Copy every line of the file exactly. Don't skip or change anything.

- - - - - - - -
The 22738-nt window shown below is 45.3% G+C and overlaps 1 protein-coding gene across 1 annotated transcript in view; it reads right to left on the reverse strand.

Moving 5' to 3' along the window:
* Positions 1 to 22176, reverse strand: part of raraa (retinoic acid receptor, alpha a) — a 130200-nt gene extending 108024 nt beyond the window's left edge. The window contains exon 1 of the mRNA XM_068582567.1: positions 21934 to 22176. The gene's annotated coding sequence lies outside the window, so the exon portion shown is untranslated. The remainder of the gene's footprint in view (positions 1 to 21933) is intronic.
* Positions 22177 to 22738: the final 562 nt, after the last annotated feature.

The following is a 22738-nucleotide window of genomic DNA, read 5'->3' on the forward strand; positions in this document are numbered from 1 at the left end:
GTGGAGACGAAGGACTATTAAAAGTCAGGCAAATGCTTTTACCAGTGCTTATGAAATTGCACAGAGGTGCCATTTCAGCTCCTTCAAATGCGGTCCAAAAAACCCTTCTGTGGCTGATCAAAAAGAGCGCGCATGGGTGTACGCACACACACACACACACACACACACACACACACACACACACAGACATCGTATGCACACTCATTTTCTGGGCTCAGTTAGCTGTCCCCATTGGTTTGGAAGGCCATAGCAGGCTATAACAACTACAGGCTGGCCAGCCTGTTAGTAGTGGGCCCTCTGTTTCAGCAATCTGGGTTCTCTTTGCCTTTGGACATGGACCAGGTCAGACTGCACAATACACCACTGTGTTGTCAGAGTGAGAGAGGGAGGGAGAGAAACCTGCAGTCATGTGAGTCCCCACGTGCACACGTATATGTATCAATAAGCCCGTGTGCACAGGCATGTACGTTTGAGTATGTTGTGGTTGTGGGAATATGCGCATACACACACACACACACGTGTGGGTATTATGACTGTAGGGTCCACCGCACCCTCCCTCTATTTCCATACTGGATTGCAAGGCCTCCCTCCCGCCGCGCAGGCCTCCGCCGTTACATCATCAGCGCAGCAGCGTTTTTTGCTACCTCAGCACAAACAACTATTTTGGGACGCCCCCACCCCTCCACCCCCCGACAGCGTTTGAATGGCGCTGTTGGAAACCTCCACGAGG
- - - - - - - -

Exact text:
The 22738-nt window shown below is 45.3% G+C and overlaps 1 protein-coding gene across 1 annotated transcript in view; it reads right to left on the reverse strand.

Moving 5' to 3' along the window:
* Positions 1 to 22176, reverse strand: part of raraa (retinoic acid receptor, alpha a) — a 130200-nt gene extending 108024 nt beyond the window's left edge. The window contains exon 1 of the mRNA XM_068582567.1: positions 21934 to 22176. The gene's annotated coding sequence lies outside the window, so the exon portion shown is untranslated. The remainder of the gene's footprint in view (positions 1 to 21933) is intronic.
* Positions 22177 to 22738: the final 562 nt, after the last annotated feature.

The following is a 22738-nucleotide window of genomic DNA, read 5'->3' on the forward strand; positions in this document are numbered from 1 at the left end:
GTGGAGACGAAGGACTATTAAAAGTCAGGCAAATGCTTTTACCAGTGCTTATGAAATTGCACAGAGGTGCCATTTCAGCTCCTTCAAATGCGGTCCAAAAAACCCTTCTGTGGCTGATCAAAAAGAGCGCGCATGGGTGTACGCACACACACACACACACACACACACACACACACACACACACAGACATCGTATGCACACTCATTTTCTGGGCTCAGTTAGCTGTCCCCATTGGTTTGGAAGGCCATAGCAGGCTATAACAACTACAGGCTGGCCAGCCTGTTAGTAGTGGGCCCTCTGTTTCAGCAATCTGGGTTCTCTTTGCCTTTGGACATGGACCAGGTCAGACTGCACAATACACCACTGTGTTGTCAGAGTGAGAGAGGGAGGGAGAGAAACCTGCAGTCATGTGAGTCCCCACGTGCACACGTATATGTATCAATAAGCCCGTGTGCACAGGCATGTACGTTTGAGTATGTTGTGGTTGTGGGAATATGCGCATACACACACACACACACGTGTGGGTATTATGACTGTAGGGTCCACCGCACCCTCCCTCTATTTCCATACTGGATTGCAAGGCCTCCCTCCCGCCGCGCAGGCCTCCGCCGTTACATCATCAGCGCAGCAGCGTTTTTTGCTACCTCAGCACAAACAACTATTTTGGGACGCCCCCACCCCTCCACCCCCCGACAGCGTTTGAATGGCGCTGTTGGAAACCTCCACGAGG